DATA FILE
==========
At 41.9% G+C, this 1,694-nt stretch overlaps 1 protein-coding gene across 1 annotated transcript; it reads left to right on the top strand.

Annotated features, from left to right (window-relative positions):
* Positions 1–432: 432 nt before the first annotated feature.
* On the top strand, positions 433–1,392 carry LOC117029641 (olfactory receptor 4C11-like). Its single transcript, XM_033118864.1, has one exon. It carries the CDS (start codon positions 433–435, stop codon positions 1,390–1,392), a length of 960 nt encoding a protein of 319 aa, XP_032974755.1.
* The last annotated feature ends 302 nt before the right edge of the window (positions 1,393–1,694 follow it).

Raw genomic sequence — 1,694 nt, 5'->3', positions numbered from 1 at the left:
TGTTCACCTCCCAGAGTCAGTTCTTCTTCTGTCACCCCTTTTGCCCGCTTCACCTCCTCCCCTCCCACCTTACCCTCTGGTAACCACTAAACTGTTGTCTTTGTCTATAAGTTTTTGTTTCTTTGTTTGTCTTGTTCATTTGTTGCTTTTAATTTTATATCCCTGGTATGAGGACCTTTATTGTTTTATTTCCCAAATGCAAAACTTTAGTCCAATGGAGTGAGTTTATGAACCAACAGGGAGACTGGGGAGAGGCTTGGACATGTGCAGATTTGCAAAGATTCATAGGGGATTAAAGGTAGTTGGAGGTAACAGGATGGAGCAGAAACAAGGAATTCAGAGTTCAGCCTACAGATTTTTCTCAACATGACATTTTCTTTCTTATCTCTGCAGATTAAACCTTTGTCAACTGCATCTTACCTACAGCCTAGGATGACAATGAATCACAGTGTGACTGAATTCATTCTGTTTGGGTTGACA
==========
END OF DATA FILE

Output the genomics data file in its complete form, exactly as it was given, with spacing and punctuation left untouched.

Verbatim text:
At 41.9% G+C, this 1,694-nt stretch overlaps 1 protein-coding gene across 1 annotated transcript; it reads left to right on the top strand.

Annotated features, from left to right (window-relative positions):
* Positions 1–432: 432 nt before the first annotated feature.
* On the top strand, positions 433–1,392 carry LOC117029641 (olfactory receptor 4C11-like). Its single transcript, XM_033118864.1, has one exon. It carries the CDS (start codon positions 433–435, stop codon positions 1,390–1,392), a length of 960 nt encoding a protein of 319 aa, XP_032974755.1.
* The last annotated feature ends 302 nt before the right edge of the window (positions 1,393–1,694 follow it).

Raw genomic sequence — 1,694 nt, 5'->3', positions numbered from 1 at the left:
TGTTCACCTCCCAGAGTCAGTTCTTCTTCTGTCACCCCTTTTGCCCGCTTCACCTCCTCCCCTCCCACCTTACCCTCTGGTAACCACTAAACTGTTGTCTTTGTCTATAAGTTTTTGTTTCTTTGTTTGTCTTGTTCATTTGTTGCTTTTAATTTTATATCCCTGGTATGAGGACCTTTATTGTTTTATTTCCCAAATGCAAAACTTTAGTCCAATGGAGTGAGTTTATGAACCAACAGGGAGACTGGGGAGAGGCTTGGACATGTGCAGATTTGCAAAGATTCATAGGGGATTAAAGGTAGTTGGAGGTAACAGGATGGAGCAGAAACAAGGAATTCAGAGTTCAGCCTACAGATTTTTCTCAACATGACATTTTCTTTCTTATCTCTGCAGATTAAACCTTTGTCAACTGCATCTTACCTACAGCCTAGGATGACAATGAATCACAGTGTGACTGAATTCATTCTGTTTGGGTTGACA